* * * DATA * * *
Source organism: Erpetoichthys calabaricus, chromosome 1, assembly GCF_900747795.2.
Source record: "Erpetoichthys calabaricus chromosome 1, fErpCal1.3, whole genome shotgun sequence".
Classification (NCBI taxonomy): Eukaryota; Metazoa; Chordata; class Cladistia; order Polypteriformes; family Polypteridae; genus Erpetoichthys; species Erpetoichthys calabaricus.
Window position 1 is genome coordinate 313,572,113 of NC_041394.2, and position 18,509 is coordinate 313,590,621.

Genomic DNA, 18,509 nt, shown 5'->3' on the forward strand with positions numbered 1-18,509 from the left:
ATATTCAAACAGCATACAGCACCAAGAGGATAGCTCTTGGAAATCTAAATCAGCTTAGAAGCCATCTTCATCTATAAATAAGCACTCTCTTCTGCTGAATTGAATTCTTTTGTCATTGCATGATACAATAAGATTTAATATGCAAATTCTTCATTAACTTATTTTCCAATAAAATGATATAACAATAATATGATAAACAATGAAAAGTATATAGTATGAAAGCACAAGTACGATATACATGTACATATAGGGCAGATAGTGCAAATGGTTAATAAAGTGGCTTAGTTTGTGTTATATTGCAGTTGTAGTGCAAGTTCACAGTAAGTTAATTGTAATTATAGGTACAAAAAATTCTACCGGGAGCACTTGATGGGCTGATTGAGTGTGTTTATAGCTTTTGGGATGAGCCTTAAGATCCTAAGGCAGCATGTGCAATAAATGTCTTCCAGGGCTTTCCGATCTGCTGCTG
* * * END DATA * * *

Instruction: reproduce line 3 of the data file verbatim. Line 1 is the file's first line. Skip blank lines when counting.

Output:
Classification (NCBI taxonomy): Eukaryota; Metazoa; Chordata; class Cladistia; order Polypteriformes; family Polypteridae; genus Erpetoichthys; species Erpetoichthys calabaricus.